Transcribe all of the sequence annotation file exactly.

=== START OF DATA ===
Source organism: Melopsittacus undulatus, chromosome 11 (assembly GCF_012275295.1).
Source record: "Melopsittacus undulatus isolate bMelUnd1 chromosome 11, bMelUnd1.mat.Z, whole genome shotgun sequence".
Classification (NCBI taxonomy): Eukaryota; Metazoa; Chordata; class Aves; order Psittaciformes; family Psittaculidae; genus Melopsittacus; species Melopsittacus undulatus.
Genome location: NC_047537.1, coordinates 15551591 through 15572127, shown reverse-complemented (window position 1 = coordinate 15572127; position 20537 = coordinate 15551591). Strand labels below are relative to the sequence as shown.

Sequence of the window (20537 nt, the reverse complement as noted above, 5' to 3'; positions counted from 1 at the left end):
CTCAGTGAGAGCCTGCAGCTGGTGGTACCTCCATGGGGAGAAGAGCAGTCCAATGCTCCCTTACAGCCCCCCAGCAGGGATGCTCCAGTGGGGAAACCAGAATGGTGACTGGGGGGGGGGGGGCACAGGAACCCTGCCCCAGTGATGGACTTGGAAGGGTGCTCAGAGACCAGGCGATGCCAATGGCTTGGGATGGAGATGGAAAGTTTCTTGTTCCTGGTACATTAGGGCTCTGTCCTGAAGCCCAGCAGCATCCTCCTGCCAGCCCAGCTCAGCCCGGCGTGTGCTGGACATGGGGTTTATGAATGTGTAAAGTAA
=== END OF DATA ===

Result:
Source organism: Melopsittacus undulatus, chromosome 11 (assembly GCF_012275295.1).
Source record: "Melopsittacus undulatus isolate bMelUnd1 chromosome 11, bMelUnd1.mat.Z, whole genome shotgun sequence".
Classification (NCBI taxonomy): Eukaryota; Metazoa; Chordata; class Aves; order Psittaciformes; family Psittaculidae; genus Melopsittacus; species Melopsittacus undulatus.
Genome location: NC_047537.1, coordinates 15551591 through 15572127, shown reverse-complemented (window position 1 = coordinate 15572127; position 20537 = coordinate 15551591). Strand labels below are relative to the sequence as shown.

Sequence of the window (20537 nt, the reverse complement as noted above, 5' to 3'; positions counted from 1 at the left end):
CTCAGTGAGAGCCTGCAGCTGGTGGTACCTCCATGGGGAGAAGAGCAGTCCAATGCTCCCTTACAGCCCCCCAGCAGGGATGCTCCAGTGGGGAAACCAGAATGGTGACTGGGGGGGGGGGGGCACAGGAACCCTGCCCCAGTGATGGACTTGGAAGGGTGCTCAGAGACCAGGCGATGCCAATGGCTTGGGATGGAGATGGAAAGTTTCTTGTTCCTGGTACATTAGGGCTCTGTCCTGAAGCCCAGCAGCATCCTCCTGCCAGCCCAGCTCAGCCCGGCGTGTGCTGGACATGGGGTTTATGAATGTGTAAAGTAA